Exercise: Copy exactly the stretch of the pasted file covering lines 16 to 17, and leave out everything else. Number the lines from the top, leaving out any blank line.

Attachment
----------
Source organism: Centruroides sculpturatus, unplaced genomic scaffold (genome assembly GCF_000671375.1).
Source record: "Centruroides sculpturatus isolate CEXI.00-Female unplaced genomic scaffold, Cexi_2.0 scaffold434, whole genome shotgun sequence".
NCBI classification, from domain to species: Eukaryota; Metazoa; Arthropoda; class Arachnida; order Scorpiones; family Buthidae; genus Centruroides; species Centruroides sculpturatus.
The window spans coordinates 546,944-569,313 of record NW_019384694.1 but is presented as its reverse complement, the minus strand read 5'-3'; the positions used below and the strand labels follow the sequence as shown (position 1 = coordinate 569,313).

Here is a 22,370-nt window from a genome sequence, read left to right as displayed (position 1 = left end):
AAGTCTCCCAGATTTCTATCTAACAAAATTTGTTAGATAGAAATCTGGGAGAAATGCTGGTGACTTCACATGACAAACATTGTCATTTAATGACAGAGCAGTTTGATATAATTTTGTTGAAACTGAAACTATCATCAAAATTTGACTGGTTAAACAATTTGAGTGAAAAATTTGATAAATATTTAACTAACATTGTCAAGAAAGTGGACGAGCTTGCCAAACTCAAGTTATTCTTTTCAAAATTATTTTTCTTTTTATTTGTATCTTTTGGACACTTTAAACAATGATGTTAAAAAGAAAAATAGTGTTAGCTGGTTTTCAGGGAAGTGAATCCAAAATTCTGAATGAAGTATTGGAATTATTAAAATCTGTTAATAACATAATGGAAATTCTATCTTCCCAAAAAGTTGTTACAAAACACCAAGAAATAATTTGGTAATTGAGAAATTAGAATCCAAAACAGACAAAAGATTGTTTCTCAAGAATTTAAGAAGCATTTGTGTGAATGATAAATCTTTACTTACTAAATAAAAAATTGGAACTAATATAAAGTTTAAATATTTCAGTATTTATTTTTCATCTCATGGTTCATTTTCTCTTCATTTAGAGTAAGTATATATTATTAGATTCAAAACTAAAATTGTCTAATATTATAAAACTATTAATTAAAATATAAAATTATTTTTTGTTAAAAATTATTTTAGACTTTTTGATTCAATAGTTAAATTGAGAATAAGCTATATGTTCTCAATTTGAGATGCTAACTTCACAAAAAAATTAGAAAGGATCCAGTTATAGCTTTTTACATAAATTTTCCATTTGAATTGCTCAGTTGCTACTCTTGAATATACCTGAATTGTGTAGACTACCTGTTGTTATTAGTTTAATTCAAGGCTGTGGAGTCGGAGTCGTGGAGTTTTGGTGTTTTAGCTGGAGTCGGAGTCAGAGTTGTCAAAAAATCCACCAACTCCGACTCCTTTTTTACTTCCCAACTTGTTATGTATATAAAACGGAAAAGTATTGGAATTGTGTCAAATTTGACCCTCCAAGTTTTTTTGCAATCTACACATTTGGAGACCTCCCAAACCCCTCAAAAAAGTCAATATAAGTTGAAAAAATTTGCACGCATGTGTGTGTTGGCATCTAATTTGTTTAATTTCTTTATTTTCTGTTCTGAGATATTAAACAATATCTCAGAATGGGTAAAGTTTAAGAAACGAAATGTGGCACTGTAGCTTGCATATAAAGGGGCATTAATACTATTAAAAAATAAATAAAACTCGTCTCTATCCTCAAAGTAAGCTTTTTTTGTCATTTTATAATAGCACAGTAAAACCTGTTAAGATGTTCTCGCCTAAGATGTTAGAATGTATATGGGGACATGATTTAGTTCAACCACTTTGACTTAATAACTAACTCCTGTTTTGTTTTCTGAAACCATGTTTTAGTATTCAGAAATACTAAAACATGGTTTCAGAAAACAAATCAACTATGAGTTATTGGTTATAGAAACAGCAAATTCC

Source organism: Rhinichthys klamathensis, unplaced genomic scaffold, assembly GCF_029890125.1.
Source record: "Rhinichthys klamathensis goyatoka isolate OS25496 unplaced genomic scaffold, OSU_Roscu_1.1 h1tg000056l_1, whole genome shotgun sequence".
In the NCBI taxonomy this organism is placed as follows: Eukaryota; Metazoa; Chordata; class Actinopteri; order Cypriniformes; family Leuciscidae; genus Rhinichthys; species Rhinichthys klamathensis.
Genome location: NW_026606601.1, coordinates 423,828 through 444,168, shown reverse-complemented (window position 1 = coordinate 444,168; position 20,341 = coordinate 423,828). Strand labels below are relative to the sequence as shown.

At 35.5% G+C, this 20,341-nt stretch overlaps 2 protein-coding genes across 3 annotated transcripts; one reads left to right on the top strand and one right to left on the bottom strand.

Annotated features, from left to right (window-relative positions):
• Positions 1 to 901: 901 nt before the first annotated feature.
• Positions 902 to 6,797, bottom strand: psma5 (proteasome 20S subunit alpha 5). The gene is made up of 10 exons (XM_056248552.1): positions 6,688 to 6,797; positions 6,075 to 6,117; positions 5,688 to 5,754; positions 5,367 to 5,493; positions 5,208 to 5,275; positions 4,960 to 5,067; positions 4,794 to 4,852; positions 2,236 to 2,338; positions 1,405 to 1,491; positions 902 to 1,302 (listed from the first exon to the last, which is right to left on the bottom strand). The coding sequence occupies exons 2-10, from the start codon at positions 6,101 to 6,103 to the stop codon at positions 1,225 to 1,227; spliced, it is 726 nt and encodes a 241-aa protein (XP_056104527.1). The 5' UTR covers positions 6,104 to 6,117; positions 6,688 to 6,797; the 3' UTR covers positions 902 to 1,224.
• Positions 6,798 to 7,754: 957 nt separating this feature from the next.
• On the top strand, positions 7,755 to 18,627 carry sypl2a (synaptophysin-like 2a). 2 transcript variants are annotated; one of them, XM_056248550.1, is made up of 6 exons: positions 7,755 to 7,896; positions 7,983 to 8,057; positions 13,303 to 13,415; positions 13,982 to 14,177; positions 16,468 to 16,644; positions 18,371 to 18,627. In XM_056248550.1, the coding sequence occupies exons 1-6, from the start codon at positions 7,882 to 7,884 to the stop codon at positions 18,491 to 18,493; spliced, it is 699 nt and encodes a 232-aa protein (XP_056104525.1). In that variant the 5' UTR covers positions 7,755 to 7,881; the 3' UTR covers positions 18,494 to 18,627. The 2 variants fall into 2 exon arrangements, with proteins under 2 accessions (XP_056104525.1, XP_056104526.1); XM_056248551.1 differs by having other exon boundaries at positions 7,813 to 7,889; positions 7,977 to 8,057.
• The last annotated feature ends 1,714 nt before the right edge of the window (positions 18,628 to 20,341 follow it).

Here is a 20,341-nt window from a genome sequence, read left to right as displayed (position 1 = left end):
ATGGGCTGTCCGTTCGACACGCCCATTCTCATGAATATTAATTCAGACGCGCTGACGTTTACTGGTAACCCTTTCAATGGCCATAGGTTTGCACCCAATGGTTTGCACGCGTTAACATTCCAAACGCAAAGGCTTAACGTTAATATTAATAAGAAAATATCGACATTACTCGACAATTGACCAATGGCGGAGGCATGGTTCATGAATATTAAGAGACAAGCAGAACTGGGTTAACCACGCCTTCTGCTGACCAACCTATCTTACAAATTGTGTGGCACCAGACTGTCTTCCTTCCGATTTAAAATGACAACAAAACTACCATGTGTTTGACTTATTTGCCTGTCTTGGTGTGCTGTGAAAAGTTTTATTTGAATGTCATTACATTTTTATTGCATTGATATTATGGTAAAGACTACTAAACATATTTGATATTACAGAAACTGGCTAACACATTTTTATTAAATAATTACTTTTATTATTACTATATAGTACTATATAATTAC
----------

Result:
• On the top strand, positions 7,755 to 18,627 carry sypl2a (synaptophysin-like 2a). 2 transcript variants are annotated; one of them, XM_056248550.1, is made up of 6 exons: positions 7,755 to 7,896; positions 7,983 to 8,057; positions 13,303 to 13,415; positions 13,982 to 14,177; positions 16,468 to 16,644; positions 18,371 to 18,627. In XM_056248550.1, the coding sequence occupies exons 1-6, from the start codon at positions 7,882 to 7,884 to the stop codon at positions 18,491 to 18,493; spliced, it is 699 nt and encodes a 232-aa protein (XP_056104525.1). In that variant the 5' UTR covers positions 7,755 to 7,881; the 3' UTR covers positions 18,494 to 18,627. The 2 variants fall into 2 exon arrangements, with proteins under 2 accessions (XP_056104525.1, XP_056104526.1); XM_056248551.1 differs by having other exon boundaries at positions 7,813 to 7,889; positions 7,977 to 8,057.
• The last annotated feature ends 1,714 nt before the right edge of the window (positions 18,628 to 20,341 follow it).